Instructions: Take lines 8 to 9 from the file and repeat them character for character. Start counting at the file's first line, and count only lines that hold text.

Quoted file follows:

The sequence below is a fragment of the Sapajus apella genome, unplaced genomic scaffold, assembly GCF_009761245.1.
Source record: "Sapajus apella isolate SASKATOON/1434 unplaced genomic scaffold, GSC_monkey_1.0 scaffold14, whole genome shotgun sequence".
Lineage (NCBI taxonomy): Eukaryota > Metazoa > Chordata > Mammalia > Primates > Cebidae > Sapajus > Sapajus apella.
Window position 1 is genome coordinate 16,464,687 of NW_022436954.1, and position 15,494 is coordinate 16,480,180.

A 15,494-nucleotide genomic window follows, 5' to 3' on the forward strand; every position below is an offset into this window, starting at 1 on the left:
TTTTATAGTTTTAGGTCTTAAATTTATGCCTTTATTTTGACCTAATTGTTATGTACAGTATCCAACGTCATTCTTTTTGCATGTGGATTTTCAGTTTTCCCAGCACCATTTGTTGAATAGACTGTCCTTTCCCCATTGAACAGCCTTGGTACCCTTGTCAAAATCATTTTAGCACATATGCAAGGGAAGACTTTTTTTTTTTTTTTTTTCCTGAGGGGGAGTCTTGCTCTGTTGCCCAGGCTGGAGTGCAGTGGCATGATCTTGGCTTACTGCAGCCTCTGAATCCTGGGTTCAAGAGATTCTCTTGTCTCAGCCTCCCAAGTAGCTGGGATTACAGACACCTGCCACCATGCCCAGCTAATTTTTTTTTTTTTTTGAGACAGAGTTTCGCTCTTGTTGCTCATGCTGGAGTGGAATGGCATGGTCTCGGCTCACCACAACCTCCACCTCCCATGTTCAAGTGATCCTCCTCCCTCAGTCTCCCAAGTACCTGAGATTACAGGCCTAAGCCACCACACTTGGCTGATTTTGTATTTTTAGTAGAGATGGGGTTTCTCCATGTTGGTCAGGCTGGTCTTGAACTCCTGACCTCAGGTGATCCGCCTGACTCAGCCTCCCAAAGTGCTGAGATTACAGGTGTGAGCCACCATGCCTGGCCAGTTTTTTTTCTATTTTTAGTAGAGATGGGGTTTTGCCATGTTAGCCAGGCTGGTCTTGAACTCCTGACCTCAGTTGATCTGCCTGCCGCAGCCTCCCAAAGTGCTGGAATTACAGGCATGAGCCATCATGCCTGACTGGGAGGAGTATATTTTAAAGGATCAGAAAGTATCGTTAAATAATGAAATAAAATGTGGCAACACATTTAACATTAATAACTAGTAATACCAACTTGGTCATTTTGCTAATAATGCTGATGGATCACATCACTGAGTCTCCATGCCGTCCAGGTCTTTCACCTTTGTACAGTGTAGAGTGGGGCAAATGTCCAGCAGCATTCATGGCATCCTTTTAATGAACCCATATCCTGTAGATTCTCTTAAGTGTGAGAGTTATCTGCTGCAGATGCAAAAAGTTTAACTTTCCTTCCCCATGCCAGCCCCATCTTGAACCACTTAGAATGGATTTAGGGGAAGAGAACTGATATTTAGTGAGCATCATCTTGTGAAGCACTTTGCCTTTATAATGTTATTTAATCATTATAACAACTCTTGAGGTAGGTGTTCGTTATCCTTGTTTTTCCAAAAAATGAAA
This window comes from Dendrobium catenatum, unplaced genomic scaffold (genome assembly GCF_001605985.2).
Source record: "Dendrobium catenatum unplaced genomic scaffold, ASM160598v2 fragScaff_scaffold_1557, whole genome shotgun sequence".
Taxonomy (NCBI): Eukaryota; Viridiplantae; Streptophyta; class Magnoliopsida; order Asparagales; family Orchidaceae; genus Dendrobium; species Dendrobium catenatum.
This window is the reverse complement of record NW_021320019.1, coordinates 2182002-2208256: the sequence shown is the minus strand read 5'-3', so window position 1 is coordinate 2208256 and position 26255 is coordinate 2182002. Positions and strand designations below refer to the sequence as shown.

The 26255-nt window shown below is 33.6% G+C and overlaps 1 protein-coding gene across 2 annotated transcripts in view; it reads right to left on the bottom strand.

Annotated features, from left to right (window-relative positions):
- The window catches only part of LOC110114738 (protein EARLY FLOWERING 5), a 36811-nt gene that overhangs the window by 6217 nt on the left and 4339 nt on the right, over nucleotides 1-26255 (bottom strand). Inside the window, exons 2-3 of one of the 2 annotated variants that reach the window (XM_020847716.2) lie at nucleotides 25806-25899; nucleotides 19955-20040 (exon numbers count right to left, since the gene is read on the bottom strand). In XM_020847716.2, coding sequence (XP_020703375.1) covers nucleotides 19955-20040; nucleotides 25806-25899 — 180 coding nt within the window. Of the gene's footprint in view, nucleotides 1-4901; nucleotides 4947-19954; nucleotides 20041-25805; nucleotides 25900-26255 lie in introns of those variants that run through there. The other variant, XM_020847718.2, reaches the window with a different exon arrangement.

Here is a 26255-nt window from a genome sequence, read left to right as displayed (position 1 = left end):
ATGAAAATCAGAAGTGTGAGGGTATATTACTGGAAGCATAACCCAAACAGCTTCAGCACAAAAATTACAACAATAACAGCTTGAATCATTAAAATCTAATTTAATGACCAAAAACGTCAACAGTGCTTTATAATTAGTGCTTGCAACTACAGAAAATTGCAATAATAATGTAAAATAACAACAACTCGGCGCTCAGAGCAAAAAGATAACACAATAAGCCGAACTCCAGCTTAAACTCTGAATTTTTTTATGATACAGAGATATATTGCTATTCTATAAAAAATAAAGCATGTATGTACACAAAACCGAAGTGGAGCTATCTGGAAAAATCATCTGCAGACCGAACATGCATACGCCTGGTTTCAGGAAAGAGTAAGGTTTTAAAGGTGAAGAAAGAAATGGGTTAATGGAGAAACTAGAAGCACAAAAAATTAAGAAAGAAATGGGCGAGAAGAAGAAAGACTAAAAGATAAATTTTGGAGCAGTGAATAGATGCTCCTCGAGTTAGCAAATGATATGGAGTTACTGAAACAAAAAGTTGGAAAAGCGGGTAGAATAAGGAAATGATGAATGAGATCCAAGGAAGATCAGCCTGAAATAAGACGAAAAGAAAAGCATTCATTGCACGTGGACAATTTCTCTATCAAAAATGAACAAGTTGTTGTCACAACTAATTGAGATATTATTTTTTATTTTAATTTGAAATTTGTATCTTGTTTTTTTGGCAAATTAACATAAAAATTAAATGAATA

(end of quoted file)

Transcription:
Source record: "Dendrobium catenatum unplaced genomic scaffold, ASM160598v2 fragScaff_scaffold_1557, whole genome shotgun sequence".
Taxonomy (NCBI): Eukaryota; Viridiplantae; Streptophyta; class Magnoliopsida; order Asparagales; family Orchidaceae; genus Dendrobium; species Dendrobium catenatum.